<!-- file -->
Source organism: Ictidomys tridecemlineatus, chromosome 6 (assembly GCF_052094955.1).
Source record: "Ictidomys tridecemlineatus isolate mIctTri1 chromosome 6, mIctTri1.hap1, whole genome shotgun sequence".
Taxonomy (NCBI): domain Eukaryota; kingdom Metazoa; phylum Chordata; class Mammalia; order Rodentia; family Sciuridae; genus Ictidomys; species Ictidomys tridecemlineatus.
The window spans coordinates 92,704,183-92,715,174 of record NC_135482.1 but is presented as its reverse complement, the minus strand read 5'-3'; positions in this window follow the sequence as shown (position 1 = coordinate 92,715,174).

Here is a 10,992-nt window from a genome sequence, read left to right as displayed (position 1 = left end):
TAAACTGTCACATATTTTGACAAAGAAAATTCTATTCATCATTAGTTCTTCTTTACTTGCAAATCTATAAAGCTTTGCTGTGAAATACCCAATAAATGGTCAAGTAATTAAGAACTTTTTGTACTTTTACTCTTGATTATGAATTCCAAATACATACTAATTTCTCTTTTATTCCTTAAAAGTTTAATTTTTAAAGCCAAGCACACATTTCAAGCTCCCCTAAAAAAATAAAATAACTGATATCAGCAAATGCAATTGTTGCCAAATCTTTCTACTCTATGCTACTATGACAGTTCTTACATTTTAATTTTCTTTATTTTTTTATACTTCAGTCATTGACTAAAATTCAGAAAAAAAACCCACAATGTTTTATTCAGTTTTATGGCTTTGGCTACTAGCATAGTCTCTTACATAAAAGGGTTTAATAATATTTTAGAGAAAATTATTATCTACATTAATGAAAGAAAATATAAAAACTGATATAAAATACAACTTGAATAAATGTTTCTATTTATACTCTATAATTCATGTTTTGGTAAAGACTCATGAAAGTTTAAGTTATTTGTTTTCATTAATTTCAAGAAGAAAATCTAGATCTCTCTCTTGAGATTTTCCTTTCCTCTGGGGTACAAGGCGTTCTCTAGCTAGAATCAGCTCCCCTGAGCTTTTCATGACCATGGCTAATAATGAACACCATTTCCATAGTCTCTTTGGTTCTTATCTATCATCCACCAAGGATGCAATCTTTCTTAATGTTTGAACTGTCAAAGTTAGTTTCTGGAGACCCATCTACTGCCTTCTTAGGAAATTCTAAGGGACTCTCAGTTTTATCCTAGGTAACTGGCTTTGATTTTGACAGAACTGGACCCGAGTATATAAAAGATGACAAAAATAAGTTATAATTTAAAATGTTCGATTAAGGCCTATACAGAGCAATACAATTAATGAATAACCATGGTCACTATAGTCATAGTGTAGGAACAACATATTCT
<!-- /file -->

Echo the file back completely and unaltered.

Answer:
Source organism: Ictidomys tridecemlineatus, chromosome 6 (assembly GCF_052094955.1).
Source record: "Ictidomys tridecemlineatus isolate mIctTri1 chromosome 6, mIctTri1.hap1, whole genome shotgun sequence".
Taxonomy (NCBI): domain Eukaryota; kingdom Metazoa; phylum Chordata; class Mammalia; order Rodentia; family Sciuridae; genus Ictidomys; species Ictidomys tridecemlineatus.
The window spans coordinates 92,704,183-92,715,174 of record NC_135482.1 but is presented as its reverse complement, the minus strand read 5'-3'; positions in this window follow the sequence as shown (position 1 = coordinate 92,715,174).

Here is a 10,992-nt window from a genome sequence, read left to right as displayed (position 1 = left end):
TAAACTGTCACATATTTTGACAAAGAAAATTCTATTCATCATTAGTTCTTCTTTACTTGCAAATCTATAAAGCTTTGCTGTGAAATACCCAATAAATGGTCAAGTAATTAAGAACTTTTTGTACTTTTACTCTTGATTATGAATTCCAAATACATACTAATTTCTCTTTTATTCCTTAAAAGTTTAATTTTTAAAGCCAAGCACACATTTCAAGCTCCCCTAAAAAAATAAAATAACTGATATCAGCAAATGCAATTGTTGCCAAATCTTTCTACTCTATGCTACTATGACAGTTCTTACATTTTAATTTTCTTTATTTTTTTATACTTCAGTCATTGACTAAAATTCAGAAAAAAAACCCACAATGTTTTATTCAGTTTTATGGCTTTGGCTACTAGCATAGTCTCTTACATAAAAGGGTTTAATAATATTTTAGAGAAAATTATTATCTACATTAATGAAAGAAAATATAAAAACTGATATAAAATACAACTTGAATAAATGTTTCTATTTATACTCTATAATTCATGTTTTGGTAAAGACTCATGAAAGTTTAAGTTATTTGTTTTCATTAATTTCAAGAAGAAAATCTAGATCTCTCTCTTGAGATTTTCCTTTCCTCTGGGGTACAAGGCGTTCTCTAGCTAGAATCAGCTCCCCTGAGCTTTTCATGACCATGGCTAATAATGAACACCATTTCCATAGTCTCTTTGGTTCTTATCTATCATCCACCAAGGATGCAATCTTTCTTAATGTTTGAACTGTCAAAGTTAGTTTCTGGAGACCCATCTACTGCCTTCTTAGGAAATTCTAAGGGACTCTCAGTTTTATCCTAGGTAACTGGCTTTGATTTTGACAGAACTGGACCCGAGTATATAAAAGATGACAAAAATAAGTTATAATTTAAAATGTTCGATTAAGGCCTATACAGAGCAATACAATTAATGAATAACCATGGTCACTATAGTCATAGTGTAGGAACAACATATTCT